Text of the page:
29 Apr 2016

Can the Philippines save its mountains from popularity?

Erica writes:*

Within the last ten years, mountaineering has surged in popularity in the Philippines. However, the lack of systems and measures to regulate these activities has taken a toll on many areas experiencing an influx of trekkers. The Department of Environment and Natural Resources (DENR) collects fees at some of the more popular mountains and the areas it considers as national parks. Although it also establishes and maintains trails in these areas, the DENR has not been doing much else to manage impact.

Mt. Pulag, one of the most popular mountains in the country to both seasoned climbers and amateurs alike, has suffered tremendous damage in the past decades (see right). Until December 2015, there had been no limit as to the number of climbers allowed in the park. Climbing the mountain costs less than PhP300 (about US$6) in DENR fees, grossly understating costs of the impact of trekkers on the area and leaving quantity demanded in a much higher level than it should be in. Several other mountains charge even less (Mt. Pico de Loro, another popular mountain suffering damage to its trails, charges fees less than US$1).

The DENR, in addition to handling certain mountains as protected areas, is also in charge of regulating corporations and managing resources and industries all over the country. Even the Biodiversity Management Bureau under DENR, which is directly tasked with the management of these areas, has other responsibilities outside the realm of national parks. A dedicated agency or bureau, much like the National Park Service of the United States, will be better able to manage mountaineering activities and ensure that prices paid by reflect all costs and generate the right level of demand. A national park service will also be able to direct trekkers to mountains with less traffic to be able to distribute impact.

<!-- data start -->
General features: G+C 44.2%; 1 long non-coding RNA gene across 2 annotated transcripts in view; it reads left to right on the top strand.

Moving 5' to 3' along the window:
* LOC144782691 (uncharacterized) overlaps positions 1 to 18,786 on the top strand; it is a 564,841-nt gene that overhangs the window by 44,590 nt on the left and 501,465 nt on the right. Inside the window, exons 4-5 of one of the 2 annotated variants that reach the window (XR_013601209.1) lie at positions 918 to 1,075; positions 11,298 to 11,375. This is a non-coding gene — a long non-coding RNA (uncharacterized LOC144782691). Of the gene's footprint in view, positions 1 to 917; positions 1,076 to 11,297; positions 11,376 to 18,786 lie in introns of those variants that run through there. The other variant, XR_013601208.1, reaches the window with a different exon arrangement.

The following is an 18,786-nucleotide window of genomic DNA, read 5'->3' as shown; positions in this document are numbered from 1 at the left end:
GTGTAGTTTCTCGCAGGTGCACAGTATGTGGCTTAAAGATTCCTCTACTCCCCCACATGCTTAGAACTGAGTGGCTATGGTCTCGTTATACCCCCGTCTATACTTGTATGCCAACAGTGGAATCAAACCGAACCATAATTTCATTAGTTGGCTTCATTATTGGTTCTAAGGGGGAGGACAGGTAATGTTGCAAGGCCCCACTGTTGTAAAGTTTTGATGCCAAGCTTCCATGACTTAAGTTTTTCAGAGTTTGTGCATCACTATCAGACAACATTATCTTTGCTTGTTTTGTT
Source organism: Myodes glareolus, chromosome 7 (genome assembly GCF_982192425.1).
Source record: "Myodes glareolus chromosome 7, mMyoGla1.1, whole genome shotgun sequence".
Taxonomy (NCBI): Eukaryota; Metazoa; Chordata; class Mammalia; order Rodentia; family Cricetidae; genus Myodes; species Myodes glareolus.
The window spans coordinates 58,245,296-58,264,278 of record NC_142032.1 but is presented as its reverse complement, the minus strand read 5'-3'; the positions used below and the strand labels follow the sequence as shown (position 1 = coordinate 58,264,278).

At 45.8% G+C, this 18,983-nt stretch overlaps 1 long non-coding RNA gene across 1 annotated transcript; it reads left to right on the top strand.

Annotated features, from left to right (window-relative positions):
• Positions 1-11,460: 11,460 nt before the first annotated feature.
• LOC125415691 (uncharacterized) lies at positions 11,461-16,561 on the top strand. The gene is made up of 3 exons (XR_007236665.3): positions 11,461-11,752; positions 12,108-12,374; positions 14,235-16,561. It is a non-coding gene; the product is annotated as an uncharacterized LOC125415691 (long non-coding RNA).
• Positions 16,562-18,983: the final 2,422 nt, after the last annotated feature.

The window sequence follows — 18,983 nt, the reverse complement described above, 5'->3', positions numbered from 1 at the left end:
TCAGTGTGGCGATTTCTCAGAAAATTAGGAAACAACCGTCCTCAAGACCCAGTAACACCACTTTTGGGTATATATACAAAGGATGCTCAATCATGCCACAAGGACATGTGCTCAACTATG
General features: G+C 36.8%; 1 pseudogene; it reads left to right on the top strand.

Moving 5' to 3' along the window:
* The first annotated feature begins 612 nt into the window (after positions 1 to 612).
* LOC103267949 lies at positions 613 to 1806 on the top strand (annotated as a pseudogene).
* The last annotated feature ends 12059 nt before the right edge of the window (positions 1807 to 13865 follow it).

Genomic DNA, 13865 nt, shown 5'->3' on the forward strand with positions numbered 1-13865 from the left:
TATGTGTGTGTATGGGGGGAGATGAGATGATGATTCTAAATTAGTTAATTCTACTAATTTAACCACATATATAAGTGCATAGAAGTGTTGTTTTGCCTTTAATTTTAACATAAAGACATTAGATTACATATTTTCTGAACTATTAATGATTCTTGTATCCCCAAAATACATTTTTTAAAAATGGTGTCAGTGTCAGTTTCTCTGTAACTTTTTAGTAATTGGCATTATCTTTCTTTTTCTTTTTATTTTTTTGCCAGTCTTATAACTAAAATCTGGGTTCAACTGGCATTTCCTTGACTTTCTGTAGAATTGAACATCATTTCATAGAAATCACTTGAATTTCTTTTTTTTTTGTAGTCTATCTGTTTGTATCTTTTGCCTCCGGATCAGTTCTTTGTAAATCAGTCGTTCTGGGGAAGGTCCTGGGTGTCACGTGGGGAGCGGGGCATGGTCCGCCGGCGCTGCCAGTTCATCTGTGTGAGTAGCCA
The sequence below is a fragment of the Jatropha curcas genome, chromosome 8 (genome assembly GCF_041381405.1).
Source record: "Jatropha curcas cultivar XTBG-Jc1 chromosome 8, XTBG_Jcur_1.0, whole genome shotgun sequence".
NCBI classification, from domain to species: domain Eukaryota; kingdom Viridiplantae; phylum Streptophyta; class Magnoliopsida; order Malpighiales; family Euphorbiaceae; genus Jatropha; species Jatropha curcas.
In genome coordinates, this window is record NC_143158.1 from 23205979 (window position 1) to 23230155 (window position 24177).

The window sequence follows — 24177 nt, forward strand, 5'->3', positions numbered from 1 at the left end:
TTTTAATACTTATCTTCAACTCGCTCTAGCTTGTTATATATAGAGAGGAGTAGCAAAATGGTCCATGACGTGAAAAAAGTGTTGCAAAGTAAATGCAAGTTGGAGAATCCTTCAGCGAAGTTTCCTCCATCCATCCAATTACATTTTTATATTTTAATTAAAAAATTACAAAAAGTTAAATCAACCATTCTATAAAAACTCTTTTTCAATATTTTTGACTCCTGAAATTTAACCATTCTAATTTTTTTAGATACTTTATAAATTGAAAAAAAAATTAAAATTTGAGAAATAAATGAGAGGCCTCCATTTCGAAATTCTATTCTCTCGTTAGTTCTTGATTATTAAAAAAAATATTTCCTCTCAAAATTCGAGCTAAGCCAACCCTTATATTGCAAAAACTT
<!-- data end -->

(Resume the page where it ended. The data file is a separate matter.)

Bottom Line The creation of an independent national park service in the Philippines could potentially help internalize unaccounted costs of mountain tourism, which has caused significant negative impacts on ecosystems.

* Please comment on these posts from my environmental economics students, to help them with unclear analysis, alternative perspectives, better data, etc.


Laurent Heyder said...

I find your idea good to create an independent national park service in order to take into account the damage caused by tourists. But I have two questions:

1) Would you introduce a price level that reflects the real costs for the service and the damage? And what would be the price to take the service and damage into account?

2) How are the mountains harmed by tourists (e.g. pollution, waste,…)?

David Zetland said...


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